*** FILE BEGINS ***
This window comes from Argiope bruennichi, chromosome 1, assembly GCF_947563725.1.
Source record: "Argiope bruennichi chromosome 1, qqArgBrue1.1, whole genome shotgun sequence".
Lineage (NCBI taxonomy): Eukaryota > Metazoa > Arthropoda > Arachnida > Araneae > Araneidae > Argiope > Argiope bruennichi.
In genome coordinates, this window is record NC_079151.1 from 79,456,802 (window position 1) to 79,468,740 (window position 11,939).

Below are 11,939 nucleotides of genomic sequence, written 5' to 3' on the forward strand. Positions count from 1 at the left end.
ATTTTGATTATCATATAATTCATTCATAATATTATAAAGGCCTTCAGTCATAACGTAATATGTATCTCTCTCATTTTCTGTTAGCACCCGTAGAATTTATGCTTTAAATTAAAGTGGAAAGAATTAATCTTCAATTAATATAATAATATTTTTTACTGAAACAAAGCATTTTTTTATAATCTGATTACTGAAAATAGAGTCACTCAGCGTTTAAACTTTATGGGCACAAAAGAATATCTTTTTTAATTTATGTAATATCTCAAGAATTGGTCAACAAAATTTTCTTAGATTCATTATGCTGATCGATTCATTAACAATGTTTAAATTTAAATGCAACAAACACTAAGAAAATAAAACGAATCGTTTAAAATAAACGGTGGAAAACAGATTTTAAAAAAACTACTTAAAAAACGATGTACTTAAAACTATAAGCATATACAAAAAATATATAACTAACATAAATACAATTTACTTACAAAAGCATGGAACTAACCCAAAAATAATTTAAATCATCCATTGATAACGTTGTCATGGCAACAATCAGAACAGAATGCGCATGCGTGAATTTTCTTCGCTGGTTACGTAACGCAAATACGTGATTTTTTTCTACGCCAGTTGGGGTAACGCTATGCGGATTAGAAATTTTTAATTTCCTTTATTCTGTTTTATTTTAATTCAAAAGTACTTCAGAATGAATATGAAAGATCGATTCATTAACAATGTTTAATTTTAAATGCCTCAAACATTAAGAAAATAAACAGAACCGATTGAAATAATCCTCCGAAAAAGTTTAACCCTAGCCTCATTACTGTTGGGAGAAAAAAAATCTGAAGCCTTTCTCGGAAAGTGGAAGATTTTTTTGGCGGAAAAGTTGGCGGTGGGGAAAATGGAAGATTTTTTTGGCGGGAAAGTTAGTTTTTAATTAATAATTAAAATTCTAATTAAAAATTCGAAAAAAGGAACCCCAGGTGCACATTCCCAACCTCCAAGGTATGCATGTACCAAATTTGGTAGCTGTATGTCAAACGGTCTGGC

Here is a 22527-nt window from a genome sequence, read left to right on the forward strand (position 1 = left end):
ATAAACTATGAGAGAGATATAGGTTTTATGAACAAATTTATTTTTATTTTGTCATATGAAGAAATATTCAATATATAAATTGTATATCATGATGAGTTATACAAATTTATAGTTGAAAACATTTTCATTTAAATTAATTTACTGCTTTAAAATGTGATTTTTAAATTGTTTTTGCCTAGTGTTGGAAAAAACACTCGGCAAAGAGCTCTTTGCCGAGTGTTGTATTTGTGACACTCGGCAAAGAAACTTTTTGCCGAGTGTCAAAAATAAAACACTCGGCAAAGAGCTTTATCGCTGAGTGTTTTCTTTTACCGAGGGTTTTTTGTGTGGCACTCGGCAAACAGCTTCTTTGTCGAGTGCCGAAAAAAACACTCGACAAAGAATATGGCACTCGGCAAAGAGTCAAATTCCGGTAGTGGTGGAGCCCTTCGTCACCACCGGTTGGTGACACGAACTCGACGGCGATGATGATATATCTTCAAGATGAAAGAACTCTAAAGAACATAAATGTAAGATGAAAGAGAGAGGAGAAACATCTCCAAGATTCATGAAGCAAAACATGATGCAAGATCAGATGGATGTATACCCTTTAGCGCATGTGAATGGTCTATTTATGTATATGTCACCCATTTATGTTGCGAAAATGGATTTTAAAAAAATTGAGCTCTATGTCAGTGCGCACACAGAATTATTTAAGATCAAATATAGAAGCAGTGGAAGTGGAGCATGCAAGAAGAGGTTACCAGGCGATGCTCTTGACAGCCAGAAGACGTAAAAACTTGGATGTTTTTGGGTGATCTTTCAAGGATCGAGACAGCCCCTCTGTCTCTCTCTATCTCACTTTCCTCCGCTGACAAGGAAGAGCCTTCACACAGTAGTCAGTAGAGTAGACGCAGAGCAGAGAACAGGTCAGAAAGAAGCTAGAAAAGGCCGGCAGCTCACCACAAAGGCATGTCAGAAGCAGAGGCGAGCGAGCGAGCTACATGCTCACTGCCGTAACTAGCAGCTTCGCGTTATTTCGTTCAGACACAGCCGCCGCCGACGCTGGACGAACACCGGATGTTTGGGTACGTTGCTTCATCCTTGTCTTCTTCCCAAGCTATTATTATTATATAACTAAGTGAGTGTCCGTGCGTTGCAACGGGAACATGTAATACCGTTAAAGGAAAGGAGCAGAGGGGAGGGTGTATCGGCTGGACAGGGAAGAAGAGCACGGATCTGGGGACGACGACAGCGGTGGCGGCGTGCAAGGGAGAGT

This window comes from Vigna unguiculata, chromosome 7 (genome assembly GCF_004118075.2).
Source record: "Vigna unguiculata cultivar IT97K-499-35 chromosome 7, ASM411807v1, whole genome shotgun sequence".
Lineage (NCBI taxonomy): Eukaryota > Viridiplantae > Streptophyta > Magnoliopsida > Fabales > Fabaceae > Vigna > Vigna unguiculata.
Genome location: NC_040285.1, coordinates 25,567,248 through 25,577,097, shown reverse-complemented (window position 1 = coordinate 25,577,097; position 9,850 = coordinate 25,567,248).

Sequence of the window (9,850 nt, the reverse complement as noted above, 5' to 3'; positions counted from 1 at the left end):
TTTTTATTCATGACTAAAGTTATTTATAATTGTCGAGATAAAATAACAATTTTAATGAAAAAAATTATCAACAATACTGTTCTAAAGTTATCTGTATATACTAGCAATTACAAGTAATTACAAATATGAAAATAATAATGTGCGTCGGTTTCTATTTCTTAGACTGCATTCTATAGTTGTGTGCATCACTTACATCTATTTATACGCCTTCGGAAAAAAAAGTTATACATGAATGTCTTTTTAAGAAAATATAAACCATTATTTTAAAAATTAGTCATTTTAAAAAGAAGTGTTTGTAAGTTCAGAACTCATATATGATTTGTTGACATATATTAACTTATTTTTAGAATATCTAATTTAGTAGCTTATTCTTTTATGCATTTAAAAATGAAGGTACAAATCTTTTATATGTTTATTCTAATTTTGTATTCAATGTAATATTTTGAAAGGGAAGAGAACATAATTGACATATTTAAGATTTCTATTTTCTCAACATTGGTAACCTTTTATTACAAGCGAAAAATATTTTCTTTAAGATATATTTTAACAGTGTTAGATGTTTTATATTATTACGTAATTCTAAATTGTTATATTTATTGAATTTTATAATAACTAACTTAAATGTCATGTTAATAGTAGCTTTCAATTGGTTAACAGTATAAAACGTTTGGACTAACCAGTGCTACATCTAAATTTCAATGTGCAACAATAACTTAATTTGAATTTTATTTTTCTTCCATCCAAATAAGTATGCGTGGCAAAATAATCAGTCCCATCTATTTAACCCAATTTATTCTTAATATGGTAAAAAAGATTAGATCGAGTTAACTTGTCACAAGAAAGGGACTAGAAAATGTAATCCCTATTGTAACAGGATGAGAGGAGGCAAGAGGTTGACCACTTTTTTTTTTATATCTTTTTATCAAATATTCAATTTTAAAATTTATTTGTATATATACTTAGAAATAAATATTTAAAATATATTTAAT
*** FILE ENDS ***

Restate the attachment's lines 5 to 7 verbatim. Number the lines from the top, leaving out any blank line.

Below are 11,939 nucleotides of genomic sequence, written 5' to 3' on the forward strand. Positions count from 1 at the left end.
ATTTTGATTATCATATAATTCATTCATAATATTATAAAGGCCTTCAGTCATAACGTAATATGTATCTCTCTCATTTTCTGTTAGCACCCGTAGAATTTATGCTTTAAATTAAAGTGGAAAGAATTAATCTTCAATTAATATAATAATATTTTTTACTGAAACAAAGCATTTTTTTATAATCTGATTACTGAAAATAGAGTCACTCAGCGTTTAAACTTTATGGGCACAAAAGAATATCTTTTTTAATTTATGTAATATCTCAAGAATTGGTCAACAAAATTTTCTTAGATTCATTATGCTGATCGATTCATTAACAATGTTTAAATTTAAATGCAACAAACACTAAGAAAATAAAACGAATCGTTTAAAATAAACGGTGGAAAACAGATTTTAAAAAAACTACTTAAAAAACGATGTACTTAAAACTATAAGCATATACAAAAAATATATAACTAACATAAATACAATTTACTTACAAAAGCATGGAACTAACCCAAAAATAATTTAAATCATCCATTGATAACGTTGTCATGGCAACAATCAGAACAGAATGCGCATGCGTGAATTTTCTTCGCTGGTTACGTAACGCAAATACGTGATTTTTTTCTACGCCAGTTGGGGTAACGCTATGCGGATTAGAAATTTTTAATTTCCTTTATTCTGTTTTATTTTAATTCAAAAGTACTTCAGAATGAATATGAAAGATCGATTCATTAACAATGTTTAATTTTAAATGCCTCAAACATTAAGAAAATAAACAGAACCGATTGAAATAATCCTCCGAAAAAGTTTAACCCTAGCCTCATTACTGTTGGGAGAAAAAAAATCTGAAGCCTTTCTCGGAAAGTGGAAGATTTTTTTGGCGGAAAAGTTGGCGGTGGGGAAAATGGAAGATTTTTTTGGCGGGAAAGTTAGTTTTTAATTAATAATTAAAATTCTAATTAAAAATTCGAAAAAAGGAACCCCAGGTGCACATTCCCAACCTCCAAGGTATGCATGTACCAAATTTGGTAGCTGTATGTCAAACGGTCTGGC

Here is a 22527-nt window from a genome sequence, read left to right on the forward strand (position 1 = left end):